Having Rich Friends, 8/27
Questioning the causal inference
Re-reading Rob Henderson’s essay made me want to think more about the Raj Chetty studies.
He is the lead author on two recent studies on how youthful friendships affect one’s life prospects. To do this, Chetty and his colleagues analyzed the social networks of more than 70 million Facebook users. They concluded a key to upward mobility for poor kids is interacting, especially at school, with well-to-do ones.
… Chetty and his colleagues also describe “friending bias.” That is, when low-income and high-income kids go to the same school, they tend not to become friends. (In other words, the economists discovered class-based cliques.) The studies conclude that this bias is so powerful that even if every school in America was perfectly balanced by student income level, half of the social disconnect between the rich and the poor would remain.
The interpretation of these studies is causal. That is, having rich friends causes you to be more likely to be rich.
In an interview with Russ Roberts, Chetty says,
If we look at kids who move at younger ages to such neighborhoods, they have better outcomes in the long run than kids who move to those same neighborhoods at later ages. And, under a set of identification assumptions--a set of assumptions that we think make our estimates of these neighborhood effects as good as causal--the way you can interpret this is: If I were to take a given child and put that child at a young age in a connected community, I would see better outcomes for that given child than if I were to put that child in a different community.
But causal inference with non-experimental data is always risky. There could be hidden variables that are driving the results.
In this case, suppose that there is a psychological determinant of success that the researchers do not observe. As a possible example, suppose that it is impulse control, and it is highly correlated with income. (I don’t mean perfectly correlated, just highly correlated.) Also suppose that it is highly correlated between parents and children.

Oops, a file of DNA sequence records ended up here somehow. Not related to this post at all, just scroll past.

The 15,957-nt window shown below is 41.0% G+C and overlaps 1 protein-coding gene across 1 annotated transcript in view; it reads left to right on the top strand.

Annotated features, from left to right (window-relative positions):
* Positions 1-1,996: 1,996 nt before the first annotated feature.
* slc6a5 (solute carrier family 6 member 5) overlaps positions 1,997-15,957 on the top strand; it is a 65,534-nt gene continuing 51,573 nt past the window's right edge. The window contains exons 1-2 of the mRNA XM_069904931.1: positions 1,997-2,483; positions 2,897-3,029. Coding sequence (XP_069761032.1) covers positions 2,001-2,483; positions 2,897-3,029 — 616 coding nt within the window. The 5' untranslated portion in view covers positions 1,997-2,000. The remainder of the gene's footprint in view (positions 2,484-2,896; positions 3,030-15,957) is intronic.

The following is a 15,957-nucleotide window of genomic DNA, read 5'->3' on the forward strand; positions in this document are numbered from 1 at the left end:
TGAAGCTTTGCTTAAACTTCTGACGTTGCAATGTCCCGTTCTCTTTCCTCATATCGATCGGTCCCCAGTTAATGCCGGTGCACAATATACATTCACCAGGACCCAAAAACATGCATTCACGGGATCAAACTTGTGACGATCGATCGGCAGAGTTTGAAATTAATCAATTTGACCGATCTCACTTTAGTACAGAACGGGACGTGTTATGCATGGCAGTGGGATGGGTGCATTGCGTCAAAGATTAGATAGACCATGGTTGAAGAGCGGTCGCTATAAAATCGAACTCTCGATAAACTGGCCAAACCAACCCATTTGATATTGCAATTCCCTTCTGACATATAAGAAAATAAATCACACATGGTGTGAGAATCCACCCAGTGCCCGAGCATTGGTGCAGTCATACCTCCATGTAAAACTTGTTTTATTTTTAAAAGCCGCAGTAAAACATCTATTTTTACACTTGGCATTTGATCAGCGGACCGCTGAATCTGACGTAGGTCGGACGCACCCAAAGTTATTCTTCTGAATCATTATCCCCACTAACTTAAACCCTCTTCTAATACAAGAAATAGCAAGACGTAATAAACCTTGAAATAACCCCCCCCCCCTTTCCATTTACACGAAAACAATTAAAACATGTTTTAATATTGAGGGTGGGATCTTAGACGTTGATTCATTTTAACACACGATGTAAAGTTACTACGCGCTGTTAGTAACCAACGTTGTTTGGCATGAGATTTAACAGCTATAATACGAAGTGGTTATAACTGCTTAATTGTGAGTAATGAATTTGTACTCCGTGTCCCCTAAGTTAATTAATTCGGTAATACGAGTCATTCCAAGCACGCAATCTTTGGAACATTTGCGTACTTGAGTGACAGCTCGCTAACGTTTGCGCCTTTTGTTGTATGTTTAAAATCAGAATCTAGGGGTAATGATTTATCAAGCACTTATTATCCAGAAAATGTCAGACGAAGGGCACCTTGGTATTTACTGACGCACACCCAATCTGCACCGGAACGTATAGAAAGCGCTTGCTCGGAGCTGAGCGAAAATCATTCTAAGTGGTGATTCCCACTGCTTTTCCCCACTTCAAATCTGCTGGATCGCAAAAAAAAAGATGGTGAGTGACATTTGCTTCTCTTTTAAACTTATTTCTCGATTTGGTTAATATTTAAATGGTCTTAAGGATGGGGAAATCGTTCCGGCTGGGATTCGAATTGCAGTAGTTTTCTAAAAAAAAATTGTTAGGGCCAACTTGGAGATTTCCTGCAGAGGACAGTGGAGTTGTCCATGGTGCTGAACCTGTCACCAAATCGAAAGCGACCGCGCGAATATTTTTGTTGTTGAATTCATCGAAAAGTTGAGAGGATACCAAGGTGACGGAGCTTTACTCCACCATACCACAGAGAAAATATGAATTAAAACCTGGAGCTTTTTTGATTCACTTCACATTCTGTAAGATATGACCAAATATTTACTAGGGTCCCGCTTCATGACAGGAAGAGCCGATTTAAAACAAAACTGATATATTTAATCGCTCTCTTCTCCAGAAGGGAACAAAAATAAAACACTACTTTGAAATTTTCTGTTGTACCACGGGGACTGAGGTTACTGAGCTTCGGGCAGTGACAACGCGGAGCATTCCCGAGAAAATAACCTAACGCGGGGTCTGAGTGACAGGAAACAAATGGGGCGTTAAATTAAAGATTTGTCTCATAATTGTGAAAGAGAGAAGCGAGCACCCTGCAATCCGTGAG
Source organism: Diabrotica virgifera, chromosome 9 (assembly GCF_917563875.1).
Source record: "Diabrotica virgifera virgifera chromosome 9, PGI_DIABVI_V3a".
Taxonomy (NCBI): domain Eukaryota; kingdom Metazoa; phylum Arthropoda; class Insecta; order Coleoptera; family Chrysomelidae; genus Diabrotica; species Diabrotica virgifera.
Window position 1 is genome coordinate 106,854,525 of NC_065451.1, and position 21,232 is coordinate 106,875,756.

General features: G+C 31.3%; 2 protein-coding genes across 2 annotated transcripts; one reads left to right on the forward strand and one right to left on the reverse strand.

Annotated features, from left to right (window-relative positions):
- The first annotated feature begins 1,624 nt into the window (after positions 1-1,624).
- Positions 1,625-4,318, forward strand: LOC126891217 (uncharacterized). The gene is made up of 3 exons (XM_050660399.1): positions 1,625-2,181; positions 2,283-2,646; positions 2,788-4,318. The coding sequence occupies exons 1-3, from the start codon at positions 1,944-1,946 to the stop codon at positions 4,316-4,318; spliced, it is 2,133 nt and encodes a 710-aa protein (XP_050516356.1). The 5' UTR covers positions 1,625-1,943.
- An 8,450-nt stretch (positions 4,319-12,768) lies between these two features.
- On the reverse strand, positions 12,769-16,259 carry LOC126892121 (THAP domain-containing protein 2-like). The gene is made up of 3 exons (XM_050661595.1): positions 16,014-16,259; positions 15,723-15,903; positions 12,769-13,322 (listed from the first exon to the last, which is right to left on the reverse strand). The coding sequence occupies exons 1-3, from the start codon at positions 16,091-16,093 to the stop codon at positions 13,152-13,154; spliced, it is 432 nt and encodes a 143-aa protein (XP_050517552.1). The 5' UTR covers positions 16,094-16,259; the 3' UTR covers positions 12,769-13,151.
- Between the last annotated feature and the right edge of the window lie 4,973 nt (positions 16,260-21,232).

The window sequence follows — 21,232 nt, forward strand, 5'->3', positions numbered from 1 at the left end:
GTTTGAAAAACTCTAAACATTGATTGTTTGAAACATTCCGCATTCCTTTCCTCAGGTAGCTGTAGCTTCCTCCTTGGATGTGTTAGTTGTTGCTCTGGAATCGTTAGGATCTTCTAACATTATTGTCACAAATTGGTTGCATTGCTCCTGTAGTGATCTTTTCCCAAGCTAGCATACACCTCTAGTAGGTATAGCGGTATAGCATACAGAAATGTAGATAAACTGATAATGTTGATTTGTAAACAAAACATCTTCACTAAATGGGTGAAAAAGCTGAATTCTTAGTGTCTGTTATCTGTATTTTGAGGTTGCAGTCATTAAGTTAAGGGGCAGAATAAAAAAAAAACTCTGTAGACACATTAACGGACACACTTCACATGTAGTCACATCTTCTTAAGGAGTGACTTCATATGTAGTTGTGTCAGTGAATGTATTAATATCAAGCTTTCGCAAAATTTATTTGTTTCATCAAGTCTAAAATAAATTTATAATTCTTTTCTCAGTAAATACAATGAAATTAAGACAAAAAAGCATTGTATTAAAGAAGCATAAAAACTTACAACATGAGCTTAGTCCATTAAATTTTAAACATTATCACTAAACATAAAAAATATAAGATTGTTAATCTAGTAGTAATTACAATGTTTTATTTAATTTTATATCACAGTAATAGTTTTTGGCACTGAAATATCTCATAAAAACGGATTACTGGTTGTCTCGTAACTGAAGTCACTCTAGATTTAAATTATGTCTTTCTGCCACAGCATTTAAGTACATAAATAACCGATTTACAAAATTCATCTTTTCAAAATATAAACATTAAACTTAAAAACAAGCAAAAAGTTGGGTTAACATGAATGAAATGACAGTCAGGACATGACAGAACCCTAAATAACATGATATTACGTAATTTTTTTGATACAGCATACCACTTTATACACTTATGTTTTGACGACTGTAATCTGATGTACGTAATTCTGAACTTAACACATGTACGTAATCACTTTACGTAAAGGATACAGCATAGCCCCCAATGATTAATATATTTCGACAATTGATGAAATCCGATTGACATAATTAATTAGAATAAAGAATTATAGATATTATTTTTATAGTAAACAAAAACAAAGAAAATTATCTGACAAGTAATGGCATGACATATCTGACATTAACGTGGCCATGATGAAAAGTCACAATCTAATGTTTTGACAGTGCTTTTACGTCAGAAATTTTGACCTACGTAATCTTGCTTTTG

Next, suppose that people with high impulse control and people with low impulse control do not enjoy being around one another. So people with high impulse control cluster together. When Chetty does his study it will look as though the children grew up rich because they lived among rich children. But in fact, impulse control is the causal factor.
Next, suppose that in a neighborhood with some rich children who mostly have high impulse control, there are poor children with different levels of impulse control. The poor children with high impulse control tend to befriend other children with high impulse control, some of whom happen to be rich. So it looks like having a “friend bias” toward rich kids helps you escape poverty, but in fact it is your impulse control that helps you escape poverty.
Just as a reminder, I am not saying that impulse control is the hidden factor here. There could be many psychological traits that matter. Also, note that it is possible for causality to go in the direction from the friends you choose to your psychological traits. Maybe if we ran an experiment in which some poor kids were exposed to rich kids as friends and others were not, we would find that impulse control (or other psychological traits) were affected.
Some of Chetty’s analysis may be robust to this sort of confounding effect that I think could raise doubts about causality. But I remain highly skeptical. Of all of the anti-poverty interventions that have ever been tried, only cash transfers such as the EITC seem to have an effect. The “base rate” would say that an intervention based on Chetty’s studies also would fail. Moreover, there are other results that go against the theory that having rich friends makes a difference. For example, the Dale and Krueger study showing that being admitted to a highly selective college but going elsewhere is as good for future prospects as going to the highly selective college suggests to me that meeting the rich kids at the highly selective college is not a life-changer.
Suppose that policy makers try an intervention that the Chetty study would predict an effect E on reducing poverty. I bet that in practice the intervention would have an effect less than .2E.
I’m with Arnold here. The one thing that Chetty said on Econtalk that gives me pause, though, is that there is a “dosage” effect such that if parents move to a better neighborhood, it affects younger children more than older children. I’ve been trying to think of how selection could drive that finding.
Why is it where academic and economic success is studied, that above all genetics must at all costs be ignored as a major determining factor?